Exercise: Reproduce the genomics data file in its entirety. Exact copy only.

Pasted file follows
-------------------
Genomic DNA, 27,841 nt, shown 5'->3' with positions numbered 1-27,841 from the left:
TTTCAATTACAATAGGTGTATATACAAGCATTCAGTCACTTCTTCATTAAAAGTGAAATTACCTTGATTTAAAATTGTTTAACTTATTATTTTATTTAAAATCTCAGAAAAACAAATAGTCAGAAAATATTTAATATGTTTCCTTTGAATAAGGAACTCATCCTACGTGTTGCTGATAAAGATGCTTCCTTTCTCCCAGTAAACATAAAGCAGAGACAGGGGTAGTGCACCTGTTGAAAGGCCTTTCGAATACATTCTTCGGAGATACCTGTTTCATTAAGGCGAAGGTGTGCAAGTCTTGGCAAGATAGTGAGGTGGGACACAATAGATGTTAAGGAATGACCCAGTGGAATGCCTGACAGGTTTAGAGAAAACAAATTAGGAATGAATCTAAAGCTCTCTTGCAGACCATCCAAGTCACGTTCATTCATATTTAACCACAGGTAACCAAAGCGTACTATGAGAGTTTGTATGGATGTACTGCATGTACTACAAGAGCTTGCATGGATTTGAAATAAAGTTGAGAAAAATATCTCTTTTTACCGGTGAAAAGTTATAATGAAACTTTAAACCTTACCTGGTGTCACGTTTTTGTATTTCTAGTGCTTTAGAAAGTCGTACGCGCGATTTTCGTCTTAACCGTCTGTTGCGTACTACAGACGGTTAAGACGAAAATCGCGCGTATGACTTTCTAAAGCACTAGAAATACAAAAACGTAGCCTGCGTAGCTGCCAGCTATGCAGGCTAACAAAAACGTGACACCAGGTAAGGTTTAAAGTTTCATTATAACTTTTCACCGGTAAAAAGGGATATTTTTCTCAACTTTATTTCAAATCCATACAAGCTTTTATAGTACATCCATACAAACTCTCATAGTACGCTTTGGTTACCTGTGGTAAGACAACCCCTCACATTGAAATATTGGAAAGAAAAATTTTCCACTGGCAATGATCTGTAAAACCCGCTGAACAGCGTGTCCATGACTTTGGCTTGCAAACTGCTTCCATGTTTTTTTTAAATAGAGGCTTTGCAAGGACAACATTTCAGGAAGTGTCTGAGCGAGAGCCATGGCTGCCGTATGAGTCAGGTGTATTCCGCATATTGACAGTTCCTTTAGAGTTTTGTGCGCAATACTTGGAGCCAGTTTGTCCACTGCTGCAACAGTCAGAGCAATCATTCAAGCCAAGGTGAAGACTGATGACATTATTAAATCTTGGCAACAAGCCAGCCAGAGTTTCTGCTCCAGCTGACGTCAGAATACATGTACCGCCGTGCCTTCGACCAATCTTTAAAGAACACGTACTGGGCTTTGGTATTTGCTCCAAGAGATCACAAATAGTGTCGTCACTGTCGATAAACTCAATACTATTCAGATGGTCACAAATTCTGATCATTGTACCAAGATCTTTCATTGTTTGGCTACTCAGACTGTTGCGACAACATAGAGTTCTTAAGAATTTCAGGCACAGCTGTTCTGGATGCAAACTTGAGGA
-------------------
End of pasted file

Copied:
Genomic DNA, 27,841 nt, shown 5'->3' with positions numbered 1-27,841 from the left:
TTTCAATTACAATAGGTGTATATACAAGCATTCAGTCACTTCTTCATTAAAAGTGAAATTACCTTGATTTAAAATTGTTTAACTTATTATTTTATTTAAAATCTCAGAAAAACAAATAGTCAGAAAATATTTAATATGTTTCCTTTGAATAAGGAACTCATCCTACGTGTTGCTGATAAAGATGCTTCCTTTCTCCCAGTAAACATAAAGCAGAGACAGGGGTAGTGCACCTGTTGAAAGGCCTTTCGAATACATTCTTCGGAGATACCTGTTTCATTAAGGCGAAGGTGTGCAAGTCTTGGCAAGATAGTGAGGTGGGACACAATAGATGTTAAGGAATGACCCAGTGGAATGCCTGACAGGTTTAGAGAAAACAAATTAGGAATGAATCTAAAGCTCTCTTGCAGACCATCCAAGTCACGTTCATTCATATTTAACCACAGGTAACCAAAGCGTACTATGAGAGTTTGTATGGATGTACTGCATGTACTACAAGAGCTTGCATGGATTTGAAATAAAGTTGAGAAAAATATCTCTTTTTACCGGTGAAAAGTTATAATGAAACTTTAAACCTTACCTGGTGTCACGTTTTTGTATTTCTAGTGCTTTAGAAAGTCGTACGCGCGATTTTCGTCTTAACCGTCTGTTGCGTACTACAGACGGTTAAGACGAAAATCGCGCGTATGACTTTCTAAAGCACTAGAAATACAAAAACGTAGCCTGCGTAGCTGCCAGCTATGCAGGCTAACAAAAACGTGACACCAGGTAAGGTTTAAAGTTTCATTATAACTTTTCACCGGTAAAAAGGGATATTTTTCTCAACTTTATTTCAAATCCATACAAGCTTTTATAGTACATCCATACAAACTCTCATAGTACGCTTTGGTTACCTGTGGTAAGACAACCCCTCACATTGAAATATTGGAAAGAAAAATTTTCCACTGGCAATGATCTGTAAAACCCGCTGAACAGCGTGTCCATGACTTTGGCTTGCAAACTGCTTCCATGTTTTTTTTAAATAGAGGCTTTGCAAGGACAACATTTCAGGAAGTGTCTGAGCGAGAGCCATGGCTGCCGTATGAGTCAGGTGTATTCCGCATATTGACAGTTCCTTTAGAGTTTTGTGCGCAATACTTGGAGCCAGTTTGTCCACTGCTGCAACAGTCAGAGCAATCATTCAAGCCAAGGTGAAGACTGATGACATTATTAAATCTTGGCAACAAGCCAGCCAGAGTTTCTGCTCCAGCTGACGTCAGAATACATGTACCGCCGTGCCTTCGACCAATCTTTAAAGAACACGTACTGGGCTTTGGTATTTGCTCCAAGAGATCACAAATAGTGTCGTCACTGTCGATAAACTCAATACTATTCAGATGGTCACAAATTCTGATCATTGTACCAAGATCTTTCATTGTTTGGCTACTCAGACTGTTGCGACAACATAGAGTTCTTAAGAATTTCAGGCACAGCTGTTCTGGATGCAAACTTGAGGA